The most memorable, most adventurous and most dangerous trip in our entire lifetime was our trip to Agumbe, a destination that’s famously known as “Cherrapunji of the south”.

In Agumbe, it rains throughout the year. This place is famously referred as “agumbe rainforest”. At a distance of 350+ km from Bangalore, Agumbe is a must visit place (we repeat, it’s a must visit, if you have high adrenalin rush) in Shimoga district.

Agumbe is also famous for one more thing – King Cobra!

Our single objective of the trip to Agumbe was to learn about King Cobras and see them live (rather than seeing them in a zoo) in action.

We went along with two professionals who know a lot about Agumbe —

  • Amoghavarsha, a renowned photographer and nature enthusiast
  • Gowri Shankar, an ecologist who is famously known as “the king cobra man”

We took a KSRTC bus from Bangalore and reached Agumbe by 6 am. Our first impression of Agumbe was – green, green and green everywhere. Almost all houses were covered with moss, and there were dense trees on both sides of the road. We hardly noticed anyone in Agumbe. We felt that we were suddenly transported to a new world that’s undiscovered by humans.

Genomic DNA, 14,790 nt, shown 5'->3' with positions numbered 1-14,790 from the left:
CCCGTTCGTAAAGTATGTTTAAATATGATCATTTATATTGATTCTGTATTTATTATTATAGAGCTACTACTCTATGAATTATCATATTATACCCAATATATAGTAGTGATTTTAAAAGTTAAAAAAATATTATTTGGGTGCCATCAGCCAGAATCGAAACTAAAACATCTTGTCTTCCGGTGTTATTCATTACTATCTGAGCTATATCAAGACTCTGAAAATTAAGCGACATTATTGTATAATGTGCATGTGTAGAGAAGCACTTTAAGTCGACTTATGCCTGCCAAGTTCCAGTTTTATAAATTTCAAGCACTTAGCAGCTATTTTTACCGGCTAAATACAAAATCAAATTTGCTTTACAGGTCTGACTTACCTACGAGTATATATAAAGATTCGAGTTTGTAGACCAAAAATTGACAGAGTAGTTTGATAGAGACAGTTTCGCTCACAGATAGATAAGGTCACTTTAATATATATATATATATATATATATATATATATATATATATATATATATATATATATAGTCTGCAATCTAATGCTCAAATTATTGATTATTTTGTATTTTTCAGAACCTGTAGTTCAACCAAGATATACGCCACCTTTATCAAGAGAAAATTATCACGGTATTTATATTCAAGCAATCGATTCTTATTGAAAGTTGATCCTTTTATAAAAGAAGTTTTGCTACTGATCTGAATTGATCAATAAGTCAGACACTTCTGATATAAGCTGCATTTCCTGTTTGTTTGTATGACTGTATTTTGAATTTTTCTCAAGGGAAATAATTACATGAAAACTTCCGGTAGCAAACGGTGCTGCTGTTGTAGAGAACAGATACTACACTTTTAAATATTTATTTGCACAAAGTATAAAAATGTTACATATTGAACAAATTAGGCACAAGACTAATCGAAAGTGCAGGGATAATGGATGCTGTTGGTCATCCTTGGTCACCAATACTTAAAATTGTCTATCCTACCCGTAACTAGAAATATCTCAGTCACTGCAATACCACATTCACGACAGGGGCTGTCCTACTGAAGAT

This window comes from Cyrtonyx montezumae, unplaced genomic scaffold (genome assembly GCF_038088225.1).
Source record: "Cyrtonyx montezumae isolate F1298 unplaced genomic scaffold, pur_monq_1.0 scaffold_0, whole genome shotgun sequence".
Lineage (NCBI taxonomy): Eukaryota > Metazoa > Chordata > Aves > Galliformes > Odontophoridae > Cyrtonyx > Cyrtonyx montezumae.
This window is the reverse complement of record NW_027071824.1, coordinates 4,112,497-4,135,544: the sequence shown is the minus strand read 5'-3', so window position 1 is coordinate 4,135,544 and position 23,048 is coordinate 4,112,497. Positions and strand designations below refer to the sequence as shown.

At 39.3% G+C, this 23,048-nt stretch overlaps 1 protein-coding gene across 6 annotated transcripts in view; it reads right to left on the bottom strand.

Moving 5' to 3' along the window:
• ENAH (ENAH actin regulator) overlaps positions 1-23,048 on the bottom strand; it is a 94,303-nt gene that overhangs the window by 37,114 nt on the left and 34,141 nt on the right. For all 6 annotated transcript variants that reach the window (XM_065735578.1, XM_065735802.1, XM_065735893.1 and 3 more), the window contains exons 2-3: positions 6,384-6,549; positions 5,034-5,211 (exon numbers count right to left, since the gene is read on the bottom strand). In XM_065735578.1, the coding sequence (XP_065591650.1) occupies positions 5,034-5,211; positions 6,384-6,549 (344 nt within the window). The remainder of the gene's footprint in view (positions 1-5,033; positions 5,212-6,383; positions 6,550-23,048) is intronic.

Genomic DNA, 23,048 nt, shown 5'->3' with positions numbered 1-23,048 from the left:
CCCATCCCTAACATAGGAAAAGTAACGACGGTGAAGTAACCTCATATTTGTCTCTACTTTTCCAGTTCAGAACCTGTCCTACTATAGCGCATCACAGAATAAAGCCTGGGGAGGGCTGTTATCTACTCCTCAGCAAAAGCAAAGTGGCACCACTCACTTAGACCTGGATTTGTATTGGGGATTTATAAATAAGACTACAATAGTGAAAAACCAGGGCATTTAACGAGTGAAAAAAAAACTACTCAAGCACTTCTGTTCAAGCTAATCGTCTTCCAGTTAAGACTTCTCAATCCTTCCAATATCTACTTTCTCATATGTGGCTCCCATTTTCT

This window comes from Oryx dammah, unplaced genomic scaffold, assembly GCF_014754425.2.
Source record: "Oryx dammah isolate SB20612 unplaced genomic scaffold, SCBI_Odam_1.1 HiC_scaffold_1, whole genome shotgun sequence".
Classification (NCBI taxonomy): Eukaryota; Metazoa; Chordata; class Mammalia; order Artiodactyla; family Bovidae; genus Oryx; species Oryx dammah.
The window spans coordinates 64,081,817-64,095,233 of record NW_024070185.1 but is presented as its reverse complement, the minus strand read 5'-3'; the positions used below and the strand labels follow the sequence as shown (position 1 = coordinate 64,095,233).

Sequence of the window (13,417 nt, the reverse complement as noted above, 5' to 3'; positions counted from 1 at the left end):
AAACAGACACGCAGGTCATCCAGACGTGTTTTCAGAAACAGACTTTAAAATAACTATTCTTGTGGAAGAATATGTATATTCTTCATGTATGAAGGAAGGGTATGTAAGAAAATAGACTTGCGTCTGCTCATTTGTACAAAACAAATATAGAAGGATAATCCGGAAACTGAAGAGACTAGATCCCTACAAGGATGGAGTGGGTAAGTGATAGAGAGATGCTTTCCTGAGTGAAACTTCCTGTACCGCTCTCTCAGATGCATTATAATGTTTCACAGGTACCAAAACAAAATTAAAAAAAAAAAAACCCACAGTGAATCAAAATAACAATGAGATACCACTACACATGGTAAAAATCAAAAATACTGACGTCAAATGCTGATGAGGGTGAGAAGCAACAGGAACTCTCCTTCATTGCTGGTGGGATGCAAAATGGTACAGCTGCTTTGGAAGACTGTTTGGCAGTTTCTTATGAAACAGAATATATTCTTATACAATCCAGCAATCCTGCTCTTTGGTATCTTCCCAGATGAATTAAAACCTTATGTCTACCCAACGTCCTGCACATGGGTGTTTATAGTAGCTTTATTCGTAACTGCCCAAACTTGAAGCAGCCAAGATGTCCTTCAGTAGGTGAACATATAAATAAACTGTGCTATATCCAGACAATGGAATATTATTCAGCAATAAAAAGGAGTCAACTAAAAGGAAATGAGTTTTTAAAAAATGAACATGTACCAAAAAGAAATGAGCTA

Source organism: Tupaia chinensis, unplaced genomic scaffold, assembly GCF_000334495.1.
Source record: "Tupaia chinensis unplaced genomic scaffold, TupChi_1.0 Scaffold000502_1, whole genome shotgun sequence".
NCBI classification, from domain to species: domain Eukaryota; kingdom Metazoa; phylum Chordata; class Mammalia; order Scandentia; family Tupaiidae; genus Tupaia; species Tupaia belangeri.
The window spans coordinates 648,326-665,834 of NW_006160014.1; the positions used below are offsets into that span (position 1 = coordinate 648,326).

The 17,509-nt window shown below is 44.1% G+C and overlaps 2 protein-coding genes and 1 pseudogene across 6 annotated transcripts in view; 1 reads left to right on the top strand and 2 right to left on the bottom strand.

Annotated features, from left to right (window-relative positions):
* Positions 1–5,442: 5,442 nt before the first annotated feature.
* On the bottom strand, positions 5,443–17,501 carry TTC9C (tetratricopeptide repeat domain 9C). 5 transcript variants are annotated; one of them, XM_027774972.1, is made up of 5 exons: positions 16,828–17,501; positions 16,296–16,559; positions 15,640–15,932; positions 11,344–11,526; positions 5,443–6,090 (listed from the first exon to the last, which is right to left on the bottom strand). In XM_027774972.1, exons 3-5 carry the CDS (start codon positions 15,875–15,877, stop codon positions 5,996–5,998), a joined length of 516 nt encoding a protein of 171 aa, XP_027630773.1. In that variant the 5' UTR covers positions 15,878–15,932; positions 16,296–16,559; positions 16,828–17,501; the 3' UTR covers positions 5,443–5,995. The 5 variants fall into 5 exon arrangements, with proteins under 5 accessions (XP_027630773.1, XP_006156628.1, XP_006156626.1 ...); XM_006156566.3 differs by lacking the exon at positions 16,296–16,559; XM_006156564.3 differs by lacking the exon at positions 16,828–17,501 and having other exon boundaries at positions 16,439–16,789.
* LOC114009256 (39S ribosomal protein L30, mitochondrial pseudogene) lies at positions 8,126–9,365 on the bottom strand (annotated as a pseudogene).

From Agumbe bus station, we hopped on to a private jeep and started our journey into the forest to reach ARRS – Agumbe Rainforest Research Station (more on this later).

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We stopped our jeep in this place to take photos. There were no one except us.

Amogh and Gowri took us to a place that had lot of frogs. Nothing special in seeing a frog, right? See picture below to see the size of the frog we spotted. I’ve never seen a frog of this size. We took a frog, kept it on our thumb nail to see it close. The frog occupied only 50% of a thumb’s nail, imagine its tiny size. The place had at least 50 of these tiny frogs.

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We continued our journey towards ARRS, it had rained the previous night, so we spotted paw prints of elephants on the road.